The dream of a fully 3D printed electric car is some distant future, but 3D printing is steadily making its way into the automotive component space. Everyone wants a piece of the action, including Canadian auto parts suppliers. They’re about to break out of the pack with Project Arrow, a new electric vehicle with a fully functional 3D printed chassis.
Project Arrow is a concept car, but as the global auto industry shifts to new technologies, it’s likely that some of these parts will be used in the next electric vehicle.
3D-printed electric cars of the future come from Canada
Canada is unlikely to be the first country in the conversation about electric vehicle parts and 3D printing, but Project Arrow could change that.
The new electric vehicle is a concept showcase for the Auto Parts Manufacturers Association, a Canadian industry association. They launched his program in the summer of 2020 with a design competition focused on parts for Canadian companies.
Project Arrow moved fast last year with plans for an official unveiling at CES 2023 in Las Vegas, Nevada, and everything is going according to plan. According to various reports, the final touches were still being applied until December, but the fully functional and drivable electric car is ready to be showcased at CES on January 5th, which it proudly promises. It features a 3D-printed chassis from Canadian company Xaba.,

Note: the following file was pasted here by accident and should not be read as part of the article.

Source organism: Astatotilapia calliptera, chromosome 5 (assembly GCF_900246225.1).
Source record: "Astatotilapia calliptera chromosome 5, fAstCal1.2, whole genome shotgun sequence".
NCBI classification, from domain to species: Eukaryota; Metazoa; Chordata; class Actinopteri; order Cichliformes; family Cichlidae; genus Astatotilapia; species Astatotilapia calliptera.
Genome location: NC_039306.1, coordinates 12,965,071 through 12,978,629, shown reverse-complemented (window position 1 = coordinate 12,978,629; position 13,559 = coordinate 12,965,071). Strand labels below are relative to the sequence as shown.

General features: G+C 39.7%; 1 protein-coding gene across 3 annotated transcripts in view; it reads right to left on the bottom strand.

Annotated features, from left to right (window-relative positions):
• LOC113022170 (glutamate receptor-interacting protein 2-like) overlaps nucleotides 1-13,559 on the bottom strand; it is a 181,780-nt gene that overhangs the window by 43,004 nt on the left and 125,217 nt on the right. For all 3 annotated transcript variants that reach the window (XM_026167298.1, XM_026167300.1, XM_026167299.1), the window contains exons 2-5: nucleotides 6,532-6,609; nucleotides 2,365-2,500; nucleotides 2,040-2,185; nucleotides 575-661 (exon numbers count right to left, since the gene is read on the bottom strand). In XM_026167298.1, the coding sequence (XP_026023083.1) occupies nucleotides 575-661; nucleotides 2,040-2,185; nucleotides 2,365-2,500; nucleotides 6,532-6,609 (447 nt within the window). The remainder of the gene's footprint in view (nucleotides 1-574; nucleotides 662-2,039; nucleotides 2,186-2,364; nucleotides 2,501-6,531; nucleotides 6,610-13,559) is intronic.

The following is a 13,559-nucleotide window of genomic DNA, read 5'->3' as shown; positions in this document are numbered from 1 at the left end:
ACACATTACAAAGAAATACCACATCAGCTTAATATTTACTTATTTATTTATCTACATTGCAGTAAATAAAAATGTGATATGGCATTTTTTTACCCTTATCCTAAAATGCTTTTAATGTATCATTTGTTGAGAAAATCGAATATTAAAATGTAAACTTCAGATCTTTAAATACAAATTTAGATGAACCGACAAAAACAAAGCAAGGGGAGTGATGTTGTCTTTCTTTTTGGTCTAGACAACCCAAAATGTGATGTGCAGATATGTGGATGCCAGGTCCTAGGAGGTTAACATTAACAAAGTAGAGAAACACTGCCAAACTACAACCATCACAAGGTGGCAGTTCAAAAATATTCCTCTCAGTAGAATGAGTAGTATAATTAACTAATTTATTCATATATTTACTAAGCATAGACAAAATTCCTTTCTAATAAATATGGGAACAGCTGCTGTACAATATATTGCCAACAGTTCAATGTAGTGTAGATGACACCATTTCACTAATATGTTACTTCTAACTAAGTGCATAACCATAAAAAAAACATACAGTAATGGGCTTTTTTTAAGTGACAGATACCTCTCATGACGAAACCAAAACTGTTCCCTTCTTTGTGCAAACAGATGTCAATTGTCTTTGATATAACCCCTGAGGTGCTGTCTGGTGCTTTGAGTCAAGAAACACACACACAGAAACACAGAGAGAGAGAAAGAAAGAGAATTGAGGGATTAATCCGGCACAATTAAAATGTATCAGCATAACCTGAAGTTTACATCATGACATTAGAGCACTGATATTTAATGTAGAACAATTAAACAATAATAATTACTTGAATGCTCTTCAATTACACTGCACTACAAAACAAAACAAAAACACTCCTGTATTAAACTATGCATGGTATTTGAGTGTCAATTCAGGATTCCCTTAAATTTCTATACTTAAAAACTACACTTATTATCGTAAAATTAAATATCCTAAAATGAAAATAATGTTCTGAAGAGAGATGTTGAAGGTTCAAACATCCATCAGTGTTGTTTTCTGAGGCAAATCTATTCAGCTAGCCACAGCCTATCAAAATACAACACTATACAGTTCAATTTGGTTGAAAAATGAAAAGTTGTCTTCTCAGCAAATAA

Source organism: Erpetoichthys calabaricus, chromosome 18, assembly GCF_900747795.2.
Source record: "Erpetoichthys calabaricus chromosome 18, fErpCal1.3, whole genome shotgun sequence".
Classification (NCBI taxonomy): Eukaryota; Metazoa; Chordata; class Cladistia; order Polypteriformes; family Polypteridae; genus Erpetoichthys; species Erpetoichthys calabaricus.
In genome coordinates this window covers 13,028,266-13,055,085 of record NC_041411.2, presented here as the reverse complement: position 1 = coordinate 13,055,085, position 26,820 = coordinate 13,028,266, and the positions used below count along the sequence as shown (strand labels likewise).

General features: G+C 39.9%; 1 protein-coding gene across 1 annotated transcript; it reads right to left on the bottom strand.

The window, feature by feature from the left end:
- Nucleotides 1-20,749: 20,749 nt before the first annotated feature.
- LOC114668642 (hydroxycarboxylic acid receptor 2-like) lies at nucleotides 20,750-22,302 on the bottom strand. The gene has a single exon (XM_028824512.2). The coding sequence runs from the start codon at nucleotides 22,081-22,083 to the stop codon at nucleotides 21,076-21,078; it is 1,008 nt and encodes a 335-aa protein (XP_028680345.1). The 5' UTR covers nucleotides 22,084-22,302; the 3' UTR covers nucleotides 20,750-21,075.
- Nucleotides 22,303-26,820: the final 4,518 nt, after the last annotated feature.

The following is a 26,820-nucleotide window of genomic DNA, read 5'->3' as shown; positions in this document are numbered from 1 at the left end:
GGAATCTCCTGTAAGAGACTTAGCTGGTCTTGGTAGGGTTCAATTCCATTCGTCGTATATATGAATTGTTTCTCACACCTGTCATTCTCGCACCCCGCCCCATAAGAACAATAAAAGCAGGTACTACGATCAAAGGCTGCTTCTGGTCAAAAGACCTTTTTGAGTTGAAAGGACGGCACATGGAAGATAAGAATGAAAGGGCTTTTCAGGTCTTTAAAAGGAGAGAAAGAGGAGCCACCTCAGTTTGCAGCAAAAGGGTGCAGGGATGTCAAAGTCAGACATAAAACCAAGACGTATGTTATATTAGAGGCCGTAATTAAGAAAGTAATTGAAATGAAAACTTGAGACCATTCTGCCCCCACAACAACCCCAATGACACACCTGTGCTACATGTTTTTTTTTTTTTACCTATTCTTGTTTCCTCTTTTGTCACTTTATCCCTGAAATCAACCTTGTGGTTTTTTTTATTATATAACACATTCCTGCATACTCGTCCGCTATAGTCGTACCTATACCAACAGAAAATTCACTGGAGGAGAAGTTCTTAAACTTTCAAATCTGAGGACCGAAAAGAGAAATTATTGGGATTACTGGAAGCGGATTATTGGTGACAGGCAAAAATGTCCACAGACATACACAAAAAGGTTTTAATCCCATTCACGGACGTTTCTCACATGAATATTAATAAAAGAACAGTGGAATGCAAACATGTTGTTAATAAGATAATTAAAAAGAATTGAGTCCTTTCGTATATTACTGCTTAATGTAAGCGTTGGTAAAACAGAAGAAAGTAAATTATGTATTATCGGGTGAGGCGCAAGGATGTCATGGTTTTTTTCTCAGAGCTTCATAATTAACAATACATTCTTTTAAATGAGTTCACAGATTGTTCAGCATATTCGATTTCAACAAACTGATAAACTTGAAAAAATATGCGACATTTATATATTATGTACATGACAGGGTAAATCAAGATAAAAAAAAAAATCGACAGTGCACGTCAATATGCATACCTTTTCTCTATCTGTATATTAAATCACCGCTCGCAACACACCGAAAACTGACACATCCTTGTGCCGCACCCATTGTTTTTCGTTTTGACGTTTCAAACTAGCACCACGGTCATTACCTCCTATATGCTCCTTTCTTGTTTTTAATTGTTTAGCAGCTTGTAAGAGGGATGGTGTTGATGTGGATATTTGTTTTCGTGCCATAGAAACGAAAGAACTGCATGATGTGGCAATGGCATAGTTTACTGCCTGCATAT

3D printed chassis for more sustainable electric vehicles
clean technica A Xaba rep reached out via email to remind the All-Canadian Angle that Project Arrow is “the first car made entirely from Canadian intellectual property.”
“The materials and manufacturing processes used, from manufacturing to operation, also make it the first-ever fully sustainable vehicle,” they added.
When it comes to 3D printing in particular, sustainability factors depend on the material being extruded, the energy consumed during the process, and where the final product will be used.
In the automotive sector, 3D printed parts can help improve fuel efficiency and battery range by reducing weight compared to traditional parts. We can also employ more sustainable materials, such as recycled materials.
Manufacturers are starting to pay more attention to the environmental impact of their supply chains, and so are 3D printing innovators. Printed parts are becoming popular not only in the automotive sector, but also in applications such as photovoltaic systems, wind turbines, bicycle frames and batteries.